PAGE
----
NEW YORK — The small and medium business market is risky enough that owners can’t afford to leave their IT systems unprotected, according to the founder and president of a Wall Street financial services company.
Donna Childs, who launched Childs Capital, spoke to a group of international
journalists during a panel discussion at the recent launch of Hewlett-Packard Co.’s portfolio of business protection solutions aimed at SMBs on Thursday. An additional roster of offerings designed specifically for Canadian SMBs was also announced.
It’s not simply that the integrity of computer systems can be compromised. SMBs have to consider the possibility of system and data loss as “collateral damage” in the event of fire, flood or other disaster, said William Raisch, executive director of the International Centre for Enterprise Preparedness and advisor to the 9/11 commission.
Raisch said SMBs should take an “all-hazards” approach to business protection. “Look at the cumulative risk” of system exploits and disaster impact, he said.
According to Andy Bose, CEO of consulting firm AMI-Partners, North American SMBs are significantly less concerned about system and data loss than their counterparts in Western Europe. A quarter of SMBs feel they’re too small to be affected by virus attacks and intrusions, and a similar number are considered Tier 4 in terms of system protection, with no network or antivirus protection.
HP breaks down its business protection strategy into three elements: security protection against viruses and other exploits, data protection to capture and recover data and business-critical availability.
Childs’ office was located in the World Trade Centre when hijackers flew two jetliners into the buildings on Sept. 11, 2001. Technology is critical to her business – “I use technology like I use a toothbrush,” she said – so business continuity is front and centre in her preparedness plan, which is reviewed quarterly. Priority No. 1 is the ability to work remotely, she said.
Different businesses have different priorities, though.
Charles Ostrowski is director of information technology at Weston, Benshoof, Rochefort, Rubalcava & MacCuish LLP, an L.A. law firm. E-mail has become the priority for the firm; in the event of a system failure, “they have to be able to access that immediately,” he said. Restoring documents is second on the list, and the entire system has to be up and running again within a couple of days.
Panelists were unanimous that every SMB would experience some kind of system disruption, though under repeated questioning, they couldn’t attach specific numbers to various risks, except that of network attacks (13.6 per office per day, according to panelist Stefan Osthaus, senior marketing director for consumer and small business for Symantec in Europe).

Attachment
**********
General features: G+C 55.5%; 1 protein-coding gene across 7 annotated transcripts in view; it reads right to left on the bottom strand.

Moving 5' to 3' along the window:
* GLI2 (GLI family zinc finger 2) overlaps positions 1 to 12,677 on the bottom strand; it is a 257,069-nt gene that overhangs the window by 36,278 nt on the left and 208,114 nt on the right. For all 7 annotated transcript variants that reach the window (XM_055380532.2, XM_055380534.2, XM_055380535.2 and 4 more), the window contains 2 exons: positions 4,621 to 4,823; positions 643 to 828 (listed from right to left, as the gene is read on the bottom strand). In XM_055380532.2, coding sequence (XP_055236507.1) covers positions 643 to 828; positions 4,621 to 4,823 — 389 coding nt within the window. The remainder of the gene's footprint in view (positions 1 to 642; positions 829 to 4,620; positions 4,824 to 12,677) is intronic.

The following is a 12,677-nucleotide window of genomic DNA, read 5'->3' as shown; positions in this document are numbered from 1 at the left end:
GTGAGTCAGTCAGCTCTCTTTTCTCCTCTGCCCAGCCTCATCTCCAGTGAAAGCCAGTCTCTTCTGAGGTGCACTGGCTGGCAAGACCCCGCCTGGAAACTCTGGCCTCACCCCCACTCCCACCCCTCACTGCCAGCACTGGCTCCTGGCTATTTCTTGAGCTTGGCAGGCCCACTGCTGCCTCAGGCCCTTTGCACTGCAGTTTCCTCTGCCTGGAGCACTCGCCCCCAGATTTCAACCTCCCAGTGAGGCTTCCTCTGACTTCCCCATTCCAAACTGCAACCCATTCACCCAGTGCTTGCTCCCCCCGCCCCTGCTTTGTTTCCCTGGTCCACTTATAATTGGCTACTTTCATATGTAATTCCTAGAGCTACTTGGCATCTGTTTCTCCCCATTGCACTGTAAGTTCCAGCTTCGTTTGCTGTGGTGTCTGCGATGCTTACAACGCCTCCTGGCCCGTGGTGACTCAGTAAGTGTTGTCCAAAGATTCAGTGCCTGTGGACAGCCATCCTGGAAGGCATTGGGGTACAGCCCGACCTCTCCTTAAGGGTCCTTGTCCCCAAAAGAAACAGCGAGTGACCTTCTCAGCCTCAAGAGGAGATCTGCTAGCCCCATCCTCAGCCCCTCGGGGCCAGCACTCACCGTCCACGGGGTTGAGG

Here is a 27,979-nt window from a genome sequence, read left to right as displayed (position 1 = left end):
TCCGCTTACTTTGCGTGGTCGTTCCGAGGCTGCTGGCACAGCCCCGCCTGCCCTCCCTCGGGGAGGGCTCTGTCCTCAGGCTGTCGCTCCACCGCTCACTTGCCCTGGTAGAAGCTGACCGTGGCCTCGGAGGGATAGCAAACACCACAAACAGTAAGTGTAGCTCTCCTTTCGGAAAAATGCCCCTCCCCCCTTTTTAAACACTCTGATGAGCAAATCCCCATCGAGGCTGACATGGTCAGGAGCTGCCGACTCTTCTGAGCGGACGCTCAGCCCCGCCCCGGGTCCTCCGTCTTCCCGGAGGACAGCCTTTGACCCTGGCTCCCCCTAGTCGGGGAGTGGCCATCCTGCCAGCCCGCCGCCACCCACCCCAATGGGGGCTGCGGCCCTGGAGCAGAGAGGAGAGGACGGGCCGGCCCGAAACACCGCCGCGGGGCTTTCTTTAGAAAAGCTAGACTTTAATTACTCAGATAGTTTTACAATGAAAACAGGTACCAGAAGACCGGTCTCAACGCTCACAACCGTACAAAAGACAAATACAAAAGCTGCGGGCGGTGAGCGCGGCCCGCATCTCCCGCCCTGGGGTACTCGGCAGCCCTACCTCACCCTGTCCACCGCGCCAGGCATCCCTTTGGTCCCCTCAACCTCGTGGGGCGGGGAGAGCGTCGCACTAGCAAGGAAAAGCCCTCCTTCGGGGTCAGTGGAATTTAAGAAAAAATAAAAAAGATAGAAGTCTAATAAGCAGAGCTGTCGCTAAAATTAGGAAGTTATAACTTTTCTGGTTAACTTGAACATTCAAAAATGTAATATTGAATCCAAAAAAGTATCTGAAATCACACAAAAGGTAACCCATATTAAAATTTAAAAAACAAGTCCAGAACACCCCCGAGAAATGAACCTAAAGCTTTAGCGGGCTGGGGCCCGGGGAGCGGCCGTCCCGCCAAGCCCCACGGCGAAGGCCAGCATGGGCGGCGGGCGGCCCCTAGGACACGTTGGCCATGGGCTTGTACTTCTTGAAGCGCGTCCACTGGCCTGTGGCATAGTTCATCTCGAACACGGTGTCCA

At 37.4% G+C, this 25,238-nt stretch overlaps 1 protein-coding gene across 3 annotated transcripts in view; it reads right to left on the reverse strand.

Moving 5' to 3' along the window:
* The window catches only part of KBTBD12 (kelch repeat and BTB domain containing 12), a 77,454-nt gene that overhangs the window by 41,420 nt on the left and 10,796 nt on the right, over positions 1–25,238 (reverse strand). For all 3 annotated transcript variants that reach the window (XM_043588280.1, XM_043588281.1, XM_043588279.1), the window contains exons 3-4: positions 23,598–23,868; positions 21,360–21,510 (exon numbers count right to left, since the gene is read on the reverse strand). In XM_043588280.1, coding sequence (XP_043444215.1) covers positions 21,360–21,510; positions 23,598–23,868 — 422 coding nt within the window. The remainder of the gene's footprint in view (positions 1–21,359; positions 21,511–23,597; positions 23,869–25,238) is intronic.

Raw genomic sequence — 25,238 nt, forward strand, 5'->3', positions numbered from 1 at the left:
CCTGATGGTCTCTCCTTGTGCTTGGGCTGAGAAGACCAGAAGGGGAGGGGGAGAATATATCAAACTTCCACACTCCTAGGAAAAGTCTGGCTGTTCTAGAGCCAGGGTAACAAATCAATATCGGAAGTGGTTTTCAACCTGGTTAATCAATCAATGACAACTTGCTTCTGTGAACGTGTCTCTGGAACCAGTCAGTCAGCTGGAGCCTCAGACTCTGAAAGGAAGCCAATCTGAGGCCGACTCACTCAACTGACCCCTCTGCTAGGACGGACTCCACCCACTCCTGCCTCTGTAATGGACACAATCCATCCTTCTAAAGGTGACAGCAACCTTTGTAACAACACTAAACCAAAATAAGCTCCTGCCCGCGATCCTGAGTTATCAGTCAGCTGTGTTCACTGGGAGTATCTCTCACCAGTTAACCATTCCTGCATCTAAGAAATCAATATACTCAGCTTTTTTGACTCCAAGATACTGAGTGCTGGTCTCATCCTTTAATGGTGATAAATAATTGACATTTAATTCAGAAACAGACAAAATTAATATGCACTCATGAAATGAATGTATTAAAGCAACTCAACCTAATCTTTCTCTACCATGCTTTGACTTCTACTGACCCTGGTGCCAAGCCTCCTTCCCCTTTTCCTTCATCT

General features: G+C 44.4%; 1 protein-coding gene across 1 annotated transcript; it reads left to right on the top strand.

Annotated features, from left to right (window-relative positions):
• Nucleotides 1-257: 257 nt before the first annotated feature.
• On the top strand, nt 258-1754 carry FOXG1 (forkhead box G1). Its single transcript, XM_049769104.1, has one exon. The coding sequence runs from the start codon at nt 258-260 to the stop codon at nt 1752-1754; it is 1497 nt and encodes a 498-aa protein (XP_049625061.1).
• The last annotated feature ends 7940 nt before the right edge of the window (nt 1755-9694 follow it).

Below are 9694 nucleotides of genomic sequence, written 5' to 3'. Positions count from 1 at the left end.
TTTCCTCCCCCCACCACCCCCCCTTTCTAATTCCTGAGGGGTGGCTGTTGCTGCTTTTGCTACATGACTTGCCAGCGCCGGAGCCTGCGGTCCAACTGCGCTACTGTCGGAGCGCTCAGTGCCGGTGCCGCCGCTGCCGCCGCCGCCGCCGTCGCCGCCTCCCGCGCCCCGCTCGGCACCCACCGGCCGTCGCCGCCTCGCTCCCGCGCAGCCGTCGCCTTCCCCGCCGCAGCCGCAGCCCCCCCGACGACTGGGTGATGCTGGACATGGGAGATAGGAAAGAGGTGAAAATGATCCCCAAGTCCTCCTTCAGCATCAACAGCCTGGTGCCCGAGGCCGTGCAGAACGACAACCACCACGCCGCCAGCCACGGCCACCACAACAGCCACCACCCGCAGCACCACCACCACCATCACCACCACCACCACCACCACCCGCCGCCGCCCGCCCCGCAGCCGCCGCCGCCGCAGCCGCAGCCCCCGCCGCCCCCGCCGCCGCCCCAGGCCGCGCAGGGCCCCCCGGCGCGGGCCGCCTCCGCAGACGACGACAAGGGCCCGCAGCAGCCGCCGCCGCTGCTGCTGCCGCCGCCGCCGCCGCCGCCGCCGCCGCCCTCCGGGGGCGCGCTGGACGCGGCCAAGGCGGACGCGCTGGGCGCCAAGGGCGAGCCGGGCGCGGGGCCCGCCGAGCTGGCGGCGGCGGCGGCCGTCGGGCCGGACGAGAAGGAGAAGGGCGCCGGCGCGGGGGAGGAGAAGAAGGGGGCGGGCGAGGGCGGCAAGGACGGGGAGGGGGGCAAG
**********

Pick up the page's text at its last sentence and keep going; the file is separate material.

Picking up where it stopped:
With a less robust technology infrastructure, SMBs can be vulnerable to small-scale catastrophes that don’t make the evening news, but are still crises for the business, Raisch said.
Co-op Atlantic had just such a catastrophe. The Moncton-based wholesaler, with about $500 million in annual revenue, supplies food and agricultural products to 135 member stores located in Atlantic Canada and Quebec’s Magdalen Islands, as well as some resorts in the Caribbean.
Co-op’s storage was built on a RAID array of nine 18GB drives. A RAID 5 system, one drive was designated as a failover. One of the drives failed, and the failover drive took over seamlessly. But before the burned-out unit could be replaced, a second drive failed.
“That blew the whole redundancy thing out the window,” Bernard Savoie, manager of computer operations and telecommunication, said in a telephone interview. Co-op managed to recover the data, but the back-end of the business and about a third of Co-op’s 600 employees were idled for almost 18 hours. “We weren’t able to process an order” – pick, pack and inventory functions were down.
“Everybody that we’ve talked to said those things really don’t happen,” Savoie said. “Murphy was everpresent with us that day.”
Co-op has since installed a RAID with hot spares that swap in automatically when another drive fails as part of a data protection package.
Childs said that SMBs that put off data protection investments for cost reasons are missing the point. After 9/11, her company faced a spike in insurance rates. But by demonstrating what she spent on infrastructure and business protection planning, she was able to cut the new rate by 30 per cent – an immediate return on investment.